Title: Intervention technologies for food safety on minimally processed produce:Perspectives on food-borne and plant pathogens Authors
Submitted to: Meeting Abstract
Publication Type: Abstract Only
Publication Acceptance Date: April 17, 2014
Publication Date: July 21, 2014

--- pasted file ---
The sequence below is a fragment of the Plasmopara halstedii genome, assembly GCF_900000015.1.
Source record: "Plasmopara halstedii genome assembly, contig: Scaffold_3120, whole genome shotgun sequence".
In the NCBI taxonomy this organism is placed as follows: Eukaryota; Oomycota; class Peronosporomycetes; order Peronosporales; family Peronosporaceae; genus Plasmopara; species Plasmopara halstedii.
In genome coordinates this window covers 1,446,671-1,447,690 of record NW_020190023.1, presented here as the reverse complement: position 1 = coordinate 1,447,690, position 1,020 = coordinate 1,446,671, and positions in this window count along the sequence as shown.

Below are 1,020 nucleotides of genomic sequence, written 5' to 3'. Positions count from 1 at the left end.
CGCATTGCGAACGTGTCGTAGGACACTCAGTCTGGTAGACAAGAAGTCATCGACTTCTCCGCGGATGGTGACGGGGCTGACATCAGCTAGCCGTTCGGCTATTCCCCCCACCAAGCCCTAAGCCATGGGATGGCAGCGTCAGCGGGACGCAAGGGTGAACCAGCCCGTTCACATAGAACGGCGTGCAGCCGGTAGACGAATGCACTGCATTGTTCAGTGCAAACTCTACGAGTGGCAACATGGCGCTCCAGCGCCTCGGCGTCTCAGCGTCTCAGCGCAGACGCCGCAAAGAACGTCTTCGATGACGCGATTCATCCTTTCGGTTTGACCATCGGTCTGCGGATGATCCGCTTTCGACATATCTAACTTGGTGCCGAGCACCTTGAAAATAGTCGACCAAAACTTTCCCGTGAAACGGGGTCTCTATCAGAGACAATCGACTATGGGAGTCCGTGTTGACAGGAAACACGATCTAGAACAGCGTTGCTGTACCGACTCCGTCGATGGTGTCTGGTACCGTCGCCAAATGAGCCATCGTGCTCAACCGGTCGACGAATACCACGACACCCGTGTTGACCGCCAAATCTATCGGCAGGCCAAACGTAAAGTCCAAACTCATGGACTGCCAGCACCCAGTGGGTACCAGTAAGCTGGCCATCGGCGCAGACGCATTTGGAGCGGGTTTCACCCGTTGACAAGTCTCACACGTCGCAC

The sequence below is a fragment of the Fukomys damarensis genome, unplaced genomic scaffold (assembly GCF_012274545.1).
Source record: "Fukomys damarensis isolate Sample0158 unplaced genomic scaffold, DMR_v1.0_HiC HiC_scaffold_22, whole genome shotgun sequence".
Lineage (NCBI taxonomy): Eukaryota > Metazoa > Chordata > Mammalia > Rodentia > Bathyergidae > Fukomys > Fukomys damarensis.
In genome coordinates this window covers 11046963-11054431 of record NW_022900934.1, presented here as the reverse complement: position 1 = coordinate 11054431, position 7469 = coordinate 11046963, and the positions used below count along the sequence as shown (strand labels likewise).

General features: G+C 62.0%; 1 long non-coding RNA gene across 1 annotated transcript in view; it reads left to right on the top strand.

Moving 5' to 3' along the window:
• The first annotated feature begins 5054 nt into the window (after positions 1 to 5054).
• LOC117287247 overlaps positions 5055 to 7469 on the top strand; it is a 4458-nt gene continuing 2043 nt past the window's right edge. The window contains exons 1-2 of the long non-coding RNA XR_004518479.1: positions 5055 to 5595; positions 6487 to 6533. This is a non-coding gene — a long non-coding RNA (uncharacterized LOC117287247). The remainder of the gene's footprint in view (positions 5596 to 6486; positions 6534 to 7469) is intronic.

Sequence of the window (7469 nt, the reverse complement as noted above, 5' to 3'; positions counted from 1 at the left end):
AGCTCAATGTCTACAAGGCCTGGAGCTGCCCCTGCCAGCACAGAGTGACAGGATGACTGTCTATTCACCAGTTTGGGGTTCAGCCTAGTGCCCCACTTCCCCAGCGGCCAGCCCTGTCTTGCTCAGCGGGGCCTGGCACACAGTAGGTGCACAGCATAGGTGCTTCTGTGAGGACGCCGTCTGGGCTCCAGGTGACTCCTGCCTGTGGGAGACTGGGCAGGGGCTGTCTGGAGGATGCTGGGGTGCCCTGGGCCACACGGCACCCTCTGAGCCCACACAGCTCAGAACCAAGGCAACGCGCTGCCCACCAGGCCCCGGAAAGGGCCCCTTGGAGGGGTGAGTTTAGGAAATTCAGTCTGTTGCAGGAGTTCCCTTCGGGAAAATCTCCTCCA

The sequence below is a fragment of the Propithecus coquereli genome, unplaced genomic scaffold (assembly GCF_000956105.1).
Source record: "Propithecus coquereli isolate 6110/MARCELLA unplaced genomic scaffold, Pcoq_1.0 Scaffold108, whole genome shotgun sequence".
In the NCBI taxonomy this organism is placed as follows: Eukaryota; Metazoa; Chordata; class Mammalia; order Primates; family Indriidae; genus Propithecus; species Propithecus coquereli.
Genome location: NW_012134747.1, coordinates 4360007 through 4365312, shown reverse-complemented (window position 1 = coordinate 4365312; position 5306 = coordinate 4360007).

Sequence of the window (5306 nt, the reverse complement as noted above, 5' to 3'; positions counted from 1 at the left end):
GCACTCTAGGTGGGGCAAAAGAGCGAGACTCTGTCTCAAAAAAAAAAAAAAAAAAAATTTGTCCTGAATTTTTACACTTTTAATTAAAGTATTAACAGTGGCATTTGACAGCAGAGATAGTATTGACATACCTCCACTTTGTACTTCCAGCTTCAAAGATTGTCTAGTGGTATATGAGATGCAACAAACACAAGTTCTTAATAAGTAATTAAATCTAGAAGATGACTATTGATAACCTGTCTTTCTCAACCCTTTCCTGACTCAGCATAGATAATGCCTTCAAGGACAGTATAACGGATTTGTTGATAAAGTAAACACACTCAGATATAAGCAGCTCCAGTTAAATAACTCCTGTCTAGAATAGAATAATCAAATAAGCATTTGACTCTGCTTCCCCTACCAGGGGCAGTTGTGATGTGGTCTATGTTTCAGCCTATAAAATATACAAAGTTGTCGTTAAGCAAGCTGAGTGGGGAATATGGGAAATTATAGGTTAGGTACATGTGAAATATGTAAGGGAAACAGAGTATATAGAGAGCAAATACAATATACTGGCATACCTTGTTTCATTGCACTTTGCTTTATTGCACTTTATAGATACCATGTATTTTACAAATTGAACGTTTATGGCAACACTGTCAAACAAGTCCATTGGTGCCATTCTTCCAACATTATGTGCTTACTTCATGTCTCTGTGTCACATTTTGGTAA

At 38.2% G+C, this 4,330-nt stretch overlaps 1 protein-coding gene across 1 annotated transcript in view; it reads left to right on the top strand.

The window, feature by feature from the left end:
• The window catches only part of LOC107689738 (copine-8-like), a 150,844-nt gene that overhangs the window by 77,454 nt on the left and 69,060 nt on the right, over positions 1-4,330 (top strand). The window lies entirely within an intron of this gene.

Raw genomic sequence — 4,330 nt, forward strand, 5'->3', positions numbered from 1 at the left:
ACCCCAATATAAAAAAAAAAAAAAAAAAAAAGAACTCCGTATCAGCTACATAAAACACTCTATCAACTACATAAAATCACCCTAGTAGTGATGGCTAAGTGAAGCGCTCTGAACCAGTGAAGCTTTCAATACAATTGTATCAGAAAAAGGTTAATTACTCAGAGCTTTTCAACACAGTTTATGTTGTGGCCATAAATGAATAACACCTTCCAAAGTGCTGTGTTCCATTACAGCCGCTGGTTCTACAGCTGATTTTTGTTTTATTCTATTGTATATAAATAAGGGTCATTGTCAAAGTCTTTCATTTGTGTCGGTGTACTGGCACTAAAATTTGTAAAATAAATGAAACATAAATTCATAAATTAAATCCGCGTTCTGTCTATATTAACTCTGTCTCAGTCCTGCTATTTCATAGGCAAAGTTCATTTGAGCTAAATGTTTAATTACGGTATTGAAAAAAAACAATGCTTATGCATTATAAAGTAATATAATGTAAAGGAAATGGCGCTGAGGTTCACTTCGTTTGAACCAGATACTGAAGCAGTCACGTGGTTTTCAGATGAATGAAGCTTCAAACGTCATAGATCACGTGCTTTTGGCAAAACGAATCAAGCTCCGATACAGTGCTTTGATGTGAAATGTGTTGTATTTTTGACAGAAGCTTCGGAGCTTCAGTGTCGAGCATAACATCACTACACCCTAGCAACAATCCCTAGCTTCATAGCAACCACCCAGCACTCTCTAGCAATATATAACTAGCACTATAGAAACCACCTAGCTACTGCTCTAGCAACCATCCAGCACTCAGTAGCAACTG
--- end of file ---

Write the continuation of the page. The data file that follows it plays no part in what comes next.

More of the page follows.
Citation: Olanya, O.M., Niemira, B.A. 2014. Intervention technologies for food safety on minimally processed produce:Perspectives on food-borne and plant pathogens. Meeting Abstract. Proceedings of the 3rd International Conference and Exhibition on Food Processing and Technology. Las Vegas, NV. Volume 5: Page 130. Technical Abstract: Produce contamination associated with enteric pathogens such Escherichia coli O157:H7, salmonella spp., Listeria monocytogenes, Shigella and others are significant challenges to food safety. This is due to the illnesses and economic impacts resulting from the outbreaks. Innovative technologies for inactivation of food-borne pathogens at post-harvest are crucial for improving food and consumer safety. In addition to enteric microbes, plant pathogens (Aspergillus, Penicillium, Botrytis, Erwinia, Pectobacterium, and Pseudomonas) may also impact shelf-life of produce through decay and predisposition of fresh fruits and vegetables to colonization, and directly by toxin production. Due to the similarity of inocula sources and interactions of foodborne microbes and plant pathogens on produce, we review non-thermal intervention measures for control of enteric pathogens and assess their potential applications to plant pathogens. Physical, chemical, and biocontrol measures and their combinations are discussed in terms of their utilization at post-harvest, efficacy, and potential drawbacks with specific examples from enteric microbes, plant pathogens, and produce types. Assessment of future perspectives of intervention measures for post-harvest food safety is also highlighted.